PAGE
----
A recent weekend became a lesson in the new global economy. For two days I emptied out much of the accumulated “stuff” from my garage – dishes, pots and pans that my kids used in their student days; excess furniture; framed posters, old clothes and much more. Some of it went to the Salvation Army, while I took broken things to a recycling center. Obviously I had too many possessions.
On a Saturday afternoon I ventured to Costco for the first time in 10 years. Hundreds of shoppers were busy filling their super-sized carts with large quantities of…..well…everything. Household supplies, bulk food, cleaning fluids, soda, clothing, electronics, furniture. But in quantities you never dreamed you needed (and probably don’t) and for amazingly low per-unit prices. Most of the manufactured goods seemed to come from China.
That Sunday night I rented Last Train Home,
In 1985, my parents began their journey from the rural mountains of Honduras to the United States of America—the land of opportunity. They endured six months of starvation, loneliness and fear of la migra in order to realize their own American dream of stability and prosperity.
My parents took their first job opportunities the moment they came their way — when they did not understand English, had only a Honduran elementary education and needed a source of income fast. My dad became a full-time auto mechanic and my mom a part-time waitress. Although both jobs paid relatively low, had no benefits and called for exhaustingly long hours, my parents continued to keep their heads high and managed to provide the basic necessities for my siblings and myself.
As a first-generation Honduran-American living in Northeast Los Angeles, I am constantly reminded of the struggles and injustices workers face daily. I see discrimination,
I have been a member of the L.A. Community Redevelopment Agency board of commissioners for nine years. That means I’m one of seven decision-makers overseeing the work of the city’s multimillion dollar economic development agency. All of my experience from those nine years can be summarized in the answer to one question: What is a “good deal?”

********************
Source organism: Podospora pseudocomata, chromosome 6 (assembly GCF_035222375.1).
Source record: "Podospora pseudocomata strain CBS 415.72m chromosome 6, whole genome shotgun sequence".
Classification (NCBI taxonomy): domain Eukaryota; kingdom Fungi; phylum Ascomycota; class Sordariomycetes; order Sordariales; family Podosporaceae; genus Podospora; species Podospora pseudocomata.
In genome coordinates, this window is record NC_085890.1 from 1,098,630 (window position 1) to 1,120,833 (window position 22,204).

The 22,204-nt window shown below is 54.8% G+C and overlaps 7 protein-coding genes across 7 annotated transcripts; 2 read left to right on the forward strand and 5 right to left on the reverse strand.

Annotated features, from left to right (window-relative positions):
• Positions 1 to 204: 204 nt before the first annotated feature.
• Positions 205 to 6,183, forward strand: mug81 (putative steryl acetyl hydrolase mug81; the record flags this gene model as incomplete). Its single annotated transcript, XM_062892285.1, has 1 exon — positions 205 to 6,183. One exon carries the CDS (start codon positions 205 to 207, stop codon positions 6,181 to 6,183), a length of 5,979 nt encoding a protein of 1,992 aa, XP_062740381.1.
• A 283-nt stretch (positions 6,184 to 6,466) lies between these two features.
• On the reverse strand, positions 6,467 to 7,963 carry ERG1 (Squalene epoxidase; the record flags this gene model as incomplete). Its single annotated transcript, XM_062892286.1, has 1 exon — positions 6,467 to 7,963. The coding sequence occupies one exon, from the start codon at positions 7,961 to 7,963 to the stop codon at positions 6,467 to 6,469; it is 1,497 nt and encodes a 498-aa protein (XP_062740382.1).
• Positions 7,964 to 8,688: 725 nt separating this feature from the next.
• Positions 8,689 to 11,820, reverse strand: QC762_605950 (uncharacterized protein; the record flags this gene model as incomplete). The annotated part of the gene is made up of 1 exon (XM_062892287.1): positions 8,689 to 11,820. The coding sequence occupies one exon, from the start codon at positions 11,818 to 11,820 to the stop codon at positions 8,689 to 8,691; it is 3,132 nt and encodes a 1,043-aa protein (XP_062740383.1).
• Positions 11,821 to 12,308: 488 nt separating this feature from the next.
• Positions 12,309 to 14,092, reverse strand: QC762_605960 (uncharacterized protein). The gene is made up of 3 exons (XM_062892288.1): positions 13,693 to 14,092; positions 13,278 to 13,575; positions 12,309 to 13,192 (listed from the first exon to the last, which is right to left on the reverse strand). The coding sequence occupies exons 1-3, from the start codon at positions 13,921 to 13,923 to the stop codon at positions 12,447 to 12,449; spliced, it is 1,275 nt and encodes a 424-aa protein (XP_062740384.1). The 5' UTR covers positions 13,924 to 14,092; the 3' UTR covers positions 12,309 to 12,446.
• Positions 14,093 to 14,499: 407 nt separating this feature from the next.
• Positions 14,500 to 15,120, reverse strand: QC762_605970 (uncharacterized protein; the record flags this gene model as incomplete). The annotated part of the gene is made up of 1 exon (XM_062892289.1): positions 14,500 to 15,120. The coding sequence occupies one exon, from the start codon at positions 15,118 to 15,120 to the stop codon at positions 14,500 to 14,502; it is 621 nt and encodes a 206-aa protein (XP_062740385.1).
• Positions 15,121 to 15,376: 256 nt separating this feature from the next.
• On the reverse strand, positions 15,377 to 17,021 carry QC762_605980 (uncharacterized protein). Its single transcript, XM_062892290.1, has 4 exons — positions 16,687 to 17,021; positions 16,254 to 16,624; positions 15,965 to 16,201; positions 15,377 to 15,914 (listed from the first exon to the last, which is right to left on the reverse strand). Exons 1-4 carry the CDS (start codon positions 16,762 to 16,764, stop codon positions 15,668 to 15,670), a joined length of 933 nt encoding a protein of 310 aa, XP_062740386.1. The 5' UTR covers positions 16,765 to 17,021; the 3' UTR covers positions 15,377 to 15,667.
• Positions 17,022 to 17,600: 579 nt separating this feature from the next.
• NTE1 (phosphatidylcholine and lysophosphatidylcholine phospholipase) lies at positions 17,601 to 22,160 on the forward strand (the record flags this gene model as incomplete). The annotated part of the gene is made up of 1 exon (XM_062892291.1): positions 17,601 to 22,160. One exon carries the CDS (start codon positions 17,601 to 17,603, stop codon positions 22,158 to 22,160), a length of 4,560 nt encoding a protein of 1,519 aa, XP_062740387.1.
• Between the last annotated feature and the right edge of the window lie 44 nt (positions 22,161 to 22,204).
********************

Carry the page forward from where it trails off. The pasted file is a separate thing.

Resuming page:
When is the investment of scarce taxpayer dollars in private development projects a good idea? I know that the answer for some is “never.” That is not – and has never — been my view, (which is why I have been derided by some as a “redevelopment thug.” Fundamentally, the question of the investment worthiness of private economic development projects is one about good government, and how our government should interact with the private market.
I bring this up now because public subsidies to private industry were in the news again recently.
Editor’s Note: The Press-Telegram holds an annual awards ceremony, “Amazing Women of Long Beach.” This year, the newspaper chose to host the event at the worker-boycotted Hilton Long Beach. Responding to their choice to hold the event there, the Long Beach Coalition for Good Jobs and a Healthy Community chose to host a simultaneous event outside the hotel honoring “Inspiring Activist Women of Long Beach.” Some of the activist honorees were slated to receive an award from the Press-Telegram inside the hotel but declined – choosing to support the boycott instead. Daleth Caspeta – a Dream Act Activist and honoree – shares her experience with The Frying Pan.
“When the Nazis came for the communists, I remained silent; I was not a communist. When they locked up the social democrats, I remained silent; I was not a social democrat. When they came for the trade unionists,
Reading the L.A. Business Journal recently, I was a bit taken aback to see a Page Three piece from Charles Crumpley describing a recent trade mission by local business leaders.
These are common, of course, but their destination wasn’t. Apparently long-time LAANE and labor antagonist Carol Schatz and Chamber of Commerce head Gary Toebben took a trip to Cuba. Not only that, Schatz was a key organizer of the event.
Perhaps more shockingly, this was not her first trip. Indeed, she went back in 2003, when she was the wife of Noam Chomsky.
Okay, maybe that’s a different person, though if memory serves (and as time marches on, it does less and less), Carol’s something of a “red-diaper baby. “
Still, I’ve long wondered about the sanity of many of my friends who visit Cuba looking for inspiration.